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Slower Home Building Numbers Good News for Refinancing?

[Jan 21, 2010.]


Obviously one sector of the economy that has really taken a nose-dive is the housing market. Many homeowners find themselves in the position of owing more on their mortgage than their home is worth, perhaps even with an adjustable rate mortgage that is troublesome to refinance.

Beyond the impact on individuals, entire companies have seen their values plummet. Housing stocks such as Lennar and DR Horton have been hammered as investors rushed to short the housing market.

All throughout 2009, news stories like this one about slower homebuilding in California have peen popping weekly and monthly. The mood has been dire in as many ways as possible.

One positive sign, for borrowers looking to refinance a mortgage, is that homebuilders seem finally to have accepted that building more and more homes, without buyers to buy them, is counterproductive to everyone's interests. Yes, people lose jobs, but homebuilders are also forced to build creatively.

The main benefit as far as refinancing is concerned, when builders stop building so much, is that the integrity of the market is maintained. There should not 25 emtpy homes in your neighborhood, as Detroit and certain parts of California have been experiencing.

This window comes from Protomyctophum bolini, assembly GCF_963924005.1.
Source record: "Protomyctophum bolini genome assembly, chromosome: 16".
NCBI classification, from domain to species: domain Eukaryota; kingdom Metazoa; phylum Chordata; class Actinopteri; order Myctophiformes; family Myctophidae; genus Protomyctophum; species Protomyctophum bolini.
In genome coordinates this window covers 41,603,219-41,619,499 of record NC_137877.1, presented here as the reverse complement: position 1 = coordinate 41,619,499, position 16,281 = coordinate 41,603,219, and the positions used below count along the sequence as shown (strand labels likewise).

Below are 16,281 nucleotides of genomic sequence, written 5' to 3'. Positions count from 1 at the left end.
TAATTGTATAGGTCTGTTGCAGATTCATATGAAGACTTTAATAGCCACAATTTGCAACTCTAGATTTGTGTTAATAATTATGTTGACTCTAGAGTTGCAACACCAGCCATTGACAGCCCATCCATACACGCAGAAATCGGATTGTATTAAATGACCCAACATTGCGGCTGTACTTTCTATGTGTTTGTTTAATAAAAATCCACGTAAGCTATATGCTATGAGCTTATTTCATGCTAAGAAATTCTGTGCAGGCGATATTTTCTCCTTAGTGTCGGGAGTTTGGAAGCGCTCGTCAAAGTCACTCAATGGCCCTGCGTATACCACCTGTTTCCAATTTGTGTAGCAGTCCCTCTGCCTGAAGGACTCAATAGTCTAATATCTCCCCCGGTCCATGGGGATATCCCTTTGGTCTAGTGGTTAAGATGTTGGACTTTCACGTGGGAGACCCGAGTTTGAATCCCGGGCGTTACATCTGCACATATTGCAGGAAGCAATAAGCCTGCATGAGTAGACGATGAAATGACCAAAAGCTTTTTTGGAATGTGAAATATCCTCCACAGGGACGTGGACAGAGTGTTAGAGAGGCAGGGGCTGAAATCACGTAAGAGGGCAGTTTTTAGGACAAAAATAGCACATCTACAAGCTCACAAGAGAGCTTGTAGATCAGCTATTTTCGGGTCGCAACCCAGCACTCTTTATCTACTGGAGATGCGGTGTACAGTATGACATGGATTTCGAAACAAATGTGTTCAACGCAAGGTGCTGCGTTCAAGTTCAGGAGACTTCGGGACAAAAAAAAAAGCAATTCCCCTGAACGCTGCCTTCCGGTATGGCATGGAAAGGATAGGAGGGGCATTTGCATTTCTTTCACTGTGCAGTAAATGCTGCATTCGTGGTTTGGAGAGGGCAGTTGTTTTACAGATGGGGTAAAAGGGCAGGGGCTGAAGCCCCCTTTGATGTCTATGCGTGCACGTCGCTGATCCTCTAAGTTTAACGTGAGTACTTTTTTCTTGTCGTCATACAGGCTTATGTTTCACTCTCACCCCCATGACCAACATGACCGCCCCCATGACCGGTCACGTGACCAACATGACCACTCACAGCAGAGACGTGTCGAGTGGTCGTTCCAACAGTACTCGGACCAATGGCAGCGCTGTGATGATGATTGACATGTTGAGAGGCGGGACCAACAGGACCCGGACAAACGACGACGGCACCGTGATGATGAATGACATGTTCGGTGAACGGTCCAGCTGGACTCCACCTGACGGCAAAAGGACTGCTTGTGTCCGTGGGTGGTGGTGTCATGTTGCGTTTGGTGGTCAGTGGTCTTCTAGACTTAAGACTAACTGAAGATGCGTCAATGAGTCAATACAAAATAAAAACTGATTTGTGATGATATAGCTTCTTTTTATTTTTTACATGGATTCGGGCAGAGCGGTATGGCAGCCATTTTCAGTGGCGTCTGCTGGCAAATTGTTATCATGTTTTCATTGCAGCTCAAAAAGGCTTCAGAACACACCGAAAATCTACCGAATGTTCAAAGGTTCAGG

With less homes on the market, homes become more valuable, especially if the neighborhood is generally well cared for. That's the law of supply and demand.

And in this case, it could benefit hopeful homeowners quite considerably.

Homeowners seeking to refinance will definitely want to look at the matter from the buyer's perspective, because the refinance yes or no decision made by the bank certainly will be. That is to say, the bank will base their lending decision heavily upon the fact of what your home would sell for on the open market.

If your home doesn't hit those requirements, that refinance is going to be hard to close.

Be happy, then, when there are less homes being built, at least for the time being. If there is one part of America that seems alive and well, it's the dream of the young married couple to own their own home. This bodes positive for the long-term health of the housing market.

Looking to save your home from foreclosure by refinancing? Click here to find a lender that does that.


About Author:

Andrew Freiburghouse is a writer and businessman. He has worked as a magazine reporter, tax preparer, screenwriter, copywriter, and loan officer. He graduated from Santa Clara University in 1999 with a B.A. in English. Andrew was born and raised in the City of Los Angeles.

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